Friday, April 05, 2002


Bryant Gumbel will leave morning TV, ending 17 years of ante meridiem arrogance. His most recent gig brought the CBS "Early Show" from third place to, well, third place. The reason he won't be back is that this champion of the poor and downtrodden couldn't get the raise he asked for (he currently makes somewhere between $5 million and $6 million, according to Reuters). He will continue to host his HBO sports show.

In memoriam, here are some of Gumbel's more profound "fair and tough" comments (courtesy of the Media Research Center, which features video clips of Gumbel's comments):
Number 1: "This comes at a time when Republicans are looking to gut the Clean Water Act and also the Safe Drinking Water Act. What are our options? Are we now forced to boil water because bottled water is not an economically feasible option for a lot of people?" -- To Natural Resources Defense Council lawyer Erik Olson, June 1, 1995 Today.

Number 2: "Largely as a result of the policies and priorities of the Reagan administration, more people are becoming poor and staying poor in this country than at any time since World War II." -- July 17, 1989 Today

Number 3: "And Kathleen Willey also spoke about Linda Tripp, a Clinton-basher who seems to be at every ugly turn in this controversy. Tripp was outside the Oval Office when Willey emerged from her encounter with the President. Just how is it that Linda Tripp is so often conveniently involved in the President�s troubles? For some clues let�s bring in The New Yorker�s Jane Mayer, who has profiled the controversial Miss Tripp in this week�s issue. You write that co-workers often viewed her as an inveterate busybody. Has she always been a snoop and a gossip with a particular interest in other people�s romantic lives?" -- On Public Eye, March 17, 1998.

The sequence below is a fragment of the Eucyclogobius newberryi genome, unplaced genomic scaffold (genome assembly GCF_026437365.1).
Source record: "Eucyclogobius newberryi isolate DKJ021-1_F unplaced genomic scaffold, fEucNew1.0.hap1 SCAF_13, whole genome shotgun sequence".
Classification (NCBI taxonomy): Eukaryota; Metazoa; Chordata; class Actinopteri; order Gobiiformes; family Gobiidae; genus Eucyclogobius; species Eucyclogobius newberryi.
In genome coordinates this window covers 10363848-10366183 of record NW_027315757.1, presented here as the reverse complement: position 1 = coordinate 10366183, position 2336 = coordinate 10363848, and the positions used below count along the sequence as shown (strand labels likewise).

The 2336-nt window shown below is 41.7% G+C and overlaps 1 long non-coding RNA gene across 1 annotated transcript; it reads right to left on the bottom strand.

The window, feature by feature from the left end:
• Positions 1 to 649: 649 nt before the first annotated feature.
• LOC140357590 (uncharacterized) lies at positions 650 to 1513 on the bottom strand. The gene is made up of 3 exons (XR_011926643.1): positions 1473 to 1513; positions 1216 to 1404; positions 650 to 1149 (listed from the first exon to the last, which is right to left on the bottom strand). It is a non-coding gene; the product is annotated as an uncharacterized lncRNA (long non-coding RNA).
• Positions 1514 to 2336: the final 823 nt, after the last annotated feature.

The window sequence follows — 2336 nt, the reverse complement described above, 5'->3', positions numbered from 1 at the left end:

Number 4: "The bottom line is more tax money is going to be needed. Just how much will be the primary issue on the agenda when Congressional leaders meet with the President later today, Wednesday, May the 9th, 1990. And good morning, welcome to Today. It�s a Wednesday morning, a day when the budget picture, frankly, seems gloomier than ever. It now seems the time has come to pay the fiddler for our costly dance of the Reagan years." -- Leading off Today, May 9, 1990.

Number 5: "In the first two years this is a man [Clinton] who tried his best to balance the budget, to reform health care, to fight for gay rights, to support personal freedoms. Couldn�t those be considered doing the right things, evidence of true character?" -- To David Maraniss, MSNBC�s InterNight, October 10, 1996.

Number 6: "Do you give Bill Clinton credit for addressing serious issues that went untouched for 12 years -- deficit reduction, gun control, world trade, health care. He has certainly taken on tough issues, and made them not a question of if, but how much." -- To Mother Jones Editor Jeffrey Klein, January 7, 1994, Today.

Number 7: "We keep looking for some good to come out of this. Maybe it might help in putting race relations back on the front burner after they�ve been subjugated so long as a result of the Reagan years." -- On the Los Angeles riots, April 30, 1992, Today.

Number 8: "Scott, as you and I both know, a popular move these days is to make a titillating charge and then have the media create the frenzy. Given Kenneth Starr�s track record, should we suspect that he�s trying to do with innuendo that which he has been unable to do with evidence?" -- To CBS News reporter Scott Pelley, January 21, 1998, Public Eye with Bryant Gumbel.

Number 9: "If I�m a young black man in South Central L.A., where poverty is rampant and unemployment is skyrocketing, I see that Washington�s promises of a year ago have gone unfulfilled, I see that perhaps for a second time, the court�s inability to mete out justice in a blind fashion, why shouldn�t I vent my anger?"

-- To U.S. Rep. Maxine Waters (D-Calif.), April 15, 1993, Today.

Number 10: "We've got an awful lot to talk about this week, including the sexual harassment suit against the President. Of course, in that one, it�s a little tough to figure out who�s really being harassed." -- Today, May 10, 1994.
Goodbye, Bryant.

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